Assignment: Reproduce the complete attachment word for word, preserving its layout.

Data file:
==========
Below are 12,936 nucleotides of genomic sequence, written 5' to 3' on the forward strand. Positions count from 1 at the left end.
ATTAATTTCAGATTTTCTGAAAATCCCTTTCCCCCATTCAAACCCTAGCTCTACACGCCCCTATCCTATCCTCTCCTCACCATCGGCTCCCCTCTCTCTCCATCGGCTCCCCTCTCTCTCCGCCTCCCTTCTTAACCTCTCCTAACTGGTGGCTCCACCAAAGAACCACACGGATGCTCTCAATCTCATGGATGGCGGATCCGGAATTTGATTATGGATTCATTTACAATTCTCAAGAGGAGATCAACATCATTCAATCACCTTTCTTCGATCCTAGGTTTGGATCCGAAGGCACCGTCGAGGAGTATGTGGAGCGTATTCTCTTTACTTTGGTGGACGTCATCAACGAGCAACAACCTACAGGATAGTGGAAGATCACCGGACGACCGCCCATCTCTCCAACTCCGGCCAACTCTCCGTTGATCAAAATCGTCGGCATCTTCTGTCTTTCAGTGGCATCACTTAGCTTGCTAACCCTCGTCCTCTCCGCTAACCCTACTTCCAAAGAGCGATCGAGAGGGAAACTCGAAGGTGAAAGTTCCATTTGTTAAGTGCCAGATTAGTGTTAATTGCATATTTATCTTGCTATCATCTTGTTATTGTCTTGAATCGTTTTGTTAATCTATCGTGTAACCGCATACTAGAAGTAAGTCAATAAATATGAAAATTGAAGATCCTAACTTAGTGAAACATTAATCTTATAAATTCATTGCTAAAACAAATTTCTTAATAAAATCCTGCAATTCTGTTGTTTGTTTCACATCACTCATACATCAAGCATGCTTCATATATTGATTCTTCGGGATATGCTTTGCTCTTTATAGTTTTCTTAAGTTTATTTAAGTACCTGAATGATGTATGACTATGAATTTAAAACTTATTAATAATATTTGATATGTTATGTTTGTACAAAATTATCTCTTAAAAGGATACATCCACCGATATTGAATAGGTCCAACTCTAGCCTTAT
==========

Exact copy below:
Below are 12,936 nucleotides of genomic sequence, written 5' to 3' on the forward strand. Positions count from 1 at the left end.
ATTAATTTCAGATTTTCTGAAAATCCCTTTCCCCCATTCAAACCCTAGCTCTACACGCCCCTATCCTATCCTCTCCTCACCATCGGCTCCCCTCTCTCTCCATCGGCTCCCCTCTCTCTCCGCCTCCCTTCTTAACCTCTCCTAACTGGTGGCTCCACCAAAGAACCACACGGATGCTCTCAATCTCATGGATGGCGGATCCGGAATTTGATTATGGATTCATTTACAATTCTCAAGAGGAGATCAACATCATTCAATCACCTTTCTTCGATCCTAGGTTTGGATCCGAAGGCACCGTCGAGGAGTATGTGGAGCGTATTCTCTTTACTTTGGTGGACGTCATCAACGAGCAACAACCTACAGGATAGTGGAAGATCACCGGACGACCGCCCATCTCTCCAACTCCGGCCAACTCTCCGTTGATCAAAATCGTCGGCATCTTCTGTCTTTCAGTGGCATCACTTAGCTTGCTAACCCTCGTCCTCTCCGCTAACCCTACTTCCAAAGAGCGATCGAGAGGGAAACTCGAAGGTGAAAGTTCCATTTGTTAAGTGCCAGATTAGTGTTAATTGCATATTTATCTTGCTATCATCTTGTTATTGTCTTGAATCGTTTTGTTAATCTATCGTGTAACCGCATACTAGAAGTAAGTCAATAAATATGAAAATTGAAGATCCTAACTTAGTGAAACATTAATCTTATAAATTCATTGCTAAAACAAATTTCTTAATAAAATCCTGCAATTCTGTTGTTTGTTTCACATCACTCATACATCAAGCATGCTTCATATATTGATTCTTCGGGATATGCTTTGCTCTTTATAGTTTTCTTAAGTTTATTTAAGTACCTGAATGATGTATGACTATGAATTTAAAACTTATTAATAATATTTGATATGTTATGTTTGTACAAAATTATCTCTTAAAAGGATACATCCACCGATATTGAATAGGTCCAACTCTAGCCTTAT